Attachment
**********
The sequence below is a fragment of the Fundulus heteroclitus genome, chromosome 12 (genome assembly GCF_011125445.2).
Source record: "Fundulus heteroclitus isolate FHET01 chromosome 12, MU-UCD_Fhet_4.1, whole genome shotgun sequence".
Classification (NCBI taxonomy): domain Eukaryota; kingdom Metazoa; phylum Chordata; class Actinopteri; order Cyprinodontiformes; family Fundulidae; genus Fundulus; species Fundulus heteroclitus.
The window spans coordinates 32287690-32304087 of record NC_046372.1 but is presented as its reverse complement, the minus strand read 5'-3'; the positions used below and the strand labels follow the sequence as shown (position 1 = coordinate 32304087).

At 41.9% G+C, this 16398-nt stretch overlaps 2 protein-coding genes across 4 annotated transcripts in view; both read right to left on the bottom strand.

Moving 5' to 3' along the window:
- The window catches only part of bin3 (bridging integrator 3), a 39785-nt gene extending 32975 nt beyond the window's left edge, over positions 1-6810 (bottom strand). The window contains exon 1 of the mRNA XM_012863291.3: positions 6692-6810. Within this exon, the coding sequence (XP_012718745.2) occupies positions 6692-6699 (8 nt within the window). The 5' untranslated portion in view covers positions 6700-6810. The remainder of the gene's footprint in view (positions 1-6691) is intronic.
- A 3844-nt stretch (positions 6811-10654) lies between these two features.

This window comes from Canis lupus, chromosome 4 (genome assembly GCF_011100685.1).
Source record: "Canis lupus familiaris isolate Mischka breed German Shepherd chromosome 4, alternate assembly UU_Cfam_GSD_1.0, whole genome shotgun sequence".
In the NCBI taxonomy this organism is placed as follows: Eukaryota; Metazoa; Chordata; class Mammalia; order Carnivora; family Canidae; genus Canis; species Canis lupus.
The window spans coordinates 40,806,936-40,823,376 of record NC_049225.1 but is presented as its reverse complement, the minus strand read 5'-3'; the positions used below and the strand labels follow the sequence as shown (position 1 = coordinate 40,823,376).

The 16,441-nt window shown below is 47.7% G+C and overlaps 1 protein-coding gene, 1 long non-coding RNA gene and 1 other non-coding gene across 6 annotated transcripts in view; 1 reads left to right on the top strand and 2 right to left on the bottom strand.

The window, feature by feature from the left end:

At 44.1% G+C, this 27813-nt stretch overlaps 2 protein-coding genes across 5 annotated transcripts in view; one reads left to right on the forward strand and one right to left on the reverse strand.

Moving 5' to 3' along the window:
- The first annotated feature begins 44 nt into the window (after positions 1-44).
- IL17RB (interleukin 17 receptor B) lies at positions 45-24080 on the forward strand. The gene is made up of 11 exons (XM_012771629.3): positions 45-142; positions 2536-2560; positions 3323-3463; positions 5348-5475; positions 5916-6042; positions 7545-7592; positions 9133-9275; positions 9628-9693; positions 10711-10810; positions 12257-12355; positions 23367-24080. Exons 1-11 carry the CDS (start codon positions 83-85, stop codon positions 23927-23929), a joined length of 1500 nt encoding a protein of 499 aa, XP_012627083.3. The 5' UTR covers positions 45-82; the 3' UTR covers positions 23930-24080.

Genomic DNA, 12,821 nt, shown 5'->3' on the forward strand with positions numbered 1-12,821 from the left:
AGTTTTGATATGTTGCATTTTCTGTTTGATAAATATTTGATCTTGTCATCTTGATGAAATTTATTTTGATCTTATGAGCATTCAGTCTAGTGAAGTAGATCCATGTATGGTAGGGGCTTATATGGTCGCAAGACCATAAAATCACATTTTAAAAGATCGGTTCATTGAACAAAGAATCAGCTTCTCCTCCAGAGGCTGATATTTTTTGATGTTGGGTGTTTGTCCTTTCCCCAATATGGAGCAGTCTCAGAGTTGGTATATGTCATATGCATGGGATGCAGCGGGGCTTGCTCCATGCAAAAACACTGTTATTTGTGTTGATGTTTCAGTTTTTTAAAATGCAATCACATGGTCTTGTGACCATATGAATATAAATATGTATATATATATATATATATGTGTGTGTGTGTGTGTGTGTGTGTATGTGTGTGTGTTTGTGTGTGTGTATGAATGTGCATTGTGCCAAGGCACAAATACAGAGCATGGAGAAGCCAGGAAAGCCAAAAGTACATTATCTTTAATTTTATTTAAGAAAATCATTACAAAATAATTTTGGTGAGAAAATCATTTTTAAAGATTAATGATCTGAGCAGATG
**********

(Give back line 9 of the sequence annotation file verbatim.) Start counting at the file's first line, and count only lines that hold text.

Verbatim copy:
This window comes from Canis lupus, chromosome 4 (genome assembly GCF_011100685.1).